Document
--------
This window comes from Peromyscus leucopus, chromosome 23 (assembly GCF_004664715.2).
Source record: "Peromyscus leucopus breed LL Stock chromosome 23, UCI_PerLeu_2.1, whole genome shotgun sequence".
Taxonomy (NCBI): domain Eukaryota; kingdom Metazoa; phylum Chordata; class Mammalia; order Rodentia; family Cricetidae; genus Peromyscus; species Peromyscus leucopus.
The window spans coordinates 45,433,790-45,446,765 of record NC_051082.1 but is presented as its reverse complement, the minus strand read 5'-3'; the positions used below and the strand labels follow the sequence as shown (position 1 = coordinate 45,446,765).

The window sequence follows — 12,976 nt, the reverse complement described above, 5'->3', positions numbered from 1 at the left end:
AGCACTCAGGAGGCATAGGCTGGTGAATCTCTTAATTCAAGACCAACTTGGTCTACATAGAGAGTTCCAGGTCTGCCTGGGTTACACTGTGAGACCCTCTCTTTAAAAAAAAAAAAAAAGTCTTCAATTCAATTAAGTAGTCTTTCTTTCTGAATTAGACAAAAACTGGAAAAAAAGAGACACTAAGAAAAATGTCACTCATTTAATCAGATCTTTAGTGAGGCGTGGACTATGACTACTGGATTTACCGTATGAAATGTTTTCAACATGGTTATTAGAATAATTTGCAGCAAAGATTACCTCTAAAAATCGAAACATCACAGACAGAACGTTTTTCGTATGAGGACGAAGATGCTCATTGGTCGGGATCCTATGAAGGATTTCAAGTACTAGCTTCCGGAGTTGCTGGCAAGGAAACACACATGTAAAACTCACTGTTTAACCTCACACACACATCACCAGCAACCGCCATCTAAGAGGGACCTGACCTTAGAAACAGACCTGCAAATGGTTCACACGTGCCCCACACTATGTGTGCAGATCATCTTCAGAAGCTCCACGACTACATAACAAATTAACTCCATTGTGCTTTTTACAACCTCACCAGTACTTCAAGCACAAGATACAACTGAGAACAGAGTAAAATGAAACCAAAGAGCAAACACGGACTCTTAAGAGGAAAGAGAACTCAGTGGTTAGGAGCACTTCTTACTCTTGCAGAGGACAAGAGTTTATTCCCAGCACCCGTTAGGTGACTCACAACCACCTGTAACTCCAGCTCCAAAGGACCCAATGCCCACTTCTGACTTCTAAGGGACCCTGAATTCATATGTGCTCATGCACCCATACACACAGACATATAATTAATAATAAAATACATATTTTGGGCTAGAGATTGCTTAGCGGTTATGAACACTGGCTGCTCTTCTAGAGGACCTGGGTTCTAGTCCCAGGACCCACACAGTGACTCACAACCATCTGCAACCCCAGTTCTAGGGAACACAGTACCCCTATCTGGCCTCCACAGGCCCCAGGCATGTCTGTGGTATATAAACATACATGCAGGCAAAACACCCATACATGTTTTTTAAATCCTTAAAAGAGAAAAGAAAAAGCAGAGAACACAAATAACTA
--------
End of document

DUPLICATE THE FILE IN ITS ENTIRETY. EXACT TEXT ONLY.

This window comes from Peromyscus leucopus, chromosome 23 (assembly GCF_004664715.2).
Source record: "Peromyscus leucopus breed LL Stock chromosome 23, UCI_PerLeu_2.1, whole genome shotgun sequence".
Taxonomy (NCBI): domain Eukaryota; kingdom Metazoa; phylum Chordata; class Mammalia; order Rodentia; family Cricetidae; genus Peromyscus; species Peromyscus leucopus.
The window spans coordinates 45,433,790-45,446,765 of record NC_051082.1 but is presented as its reverse complement, the minus strand read 5'-3'; the positions used below and the strand labels follow the sequence as shown (position 1 = coordinate 45,446,765).

The window sequence follows — 12,976 nt, the reverse complement described above, 5'->3', positions numbered from 1 at the left end:
AGCACTCAGGAGGCATAGGCTGGTGAATCTCTTAATTCAAGACCAACTTGGTCTACATAGAGAGTTCCAGGTCTGCCTGGGTTACACTGTGAGACCCTCTCTTTAAAAAAAAAAAAAAAGTCTTCAATTCAATTAAGTAGTCTTTCTTTCTGAATTAGACAAAAACTGGAAAAAAAGAGACACTAAGAAAAATGTCACTCATTTAATCAGATCTTTAGTGAGGCGTGGACTATGACTACTGGATTTACCGTATGAAATGTTTTCAACATGGTTATTAGAATAATTTGCAGCAAAGATTACCTCTAAAAATCGAAACATCACAGACAGAACGTTTTTCGTATGAGGACGAAGATGCTCATTGGTCGGGATCCTATGAAGGATTTCAAGTACTAGCTTCCGGAGTTGCTGGCAAGGAAACACACATGTAAAACTCACTGTTTAACCTCACACACACATCACCAGCAACCGCCATCTAAGAGGGACCTGACCTTAGAAACAGACCTGCAAATGGTTCACACGTGCCCCACACTATGTGTGCAGATCATCTTCAGAAGCTCCACGACTACATAACAAATTAACTCCATTGTGCTTTTTACAACCTCACCAGTACTTCAAGCACAAGATACAACTGAGAACAGAGTAAAATGAAACCAAAGAGCAAACACGGACTCTTAAGAGGAAAGAGAACTCAGTGGTTAGGAGCACTTCTTACTCTTGCAGAGGACAAGAGTTTATTCCCAGCACCCGTTAGGTGACTCACAACCACCTGTAACTCCAGCTCCAAAGGACCCAATGCCCACTTCTGACTTCTAAGGGACCCTGAATTCATATGTGCTCATGCACCCATACACACAGACATATAATTAATAATAAAATACATATTTTGGGCTAGAGATTGCTTAGCGGTTATGAACACTGGCTGCTCTTCTAGAGGACCTGGGTTCTAGTCCCAGGACCCACACAGTGACTCACAACCATCTGCAACCCCAGTTCTAGGGAACACAGTACCCCTATCTGGCCTCCACAGGCCCCAGGCATGTCTGTGGTATATAAACATACATGCAGGCAAAACACCCATACATGTTTTTTAAATCCTTAAAAGAGAAAAGAAAAAGCAGAGAACACAAATAACTA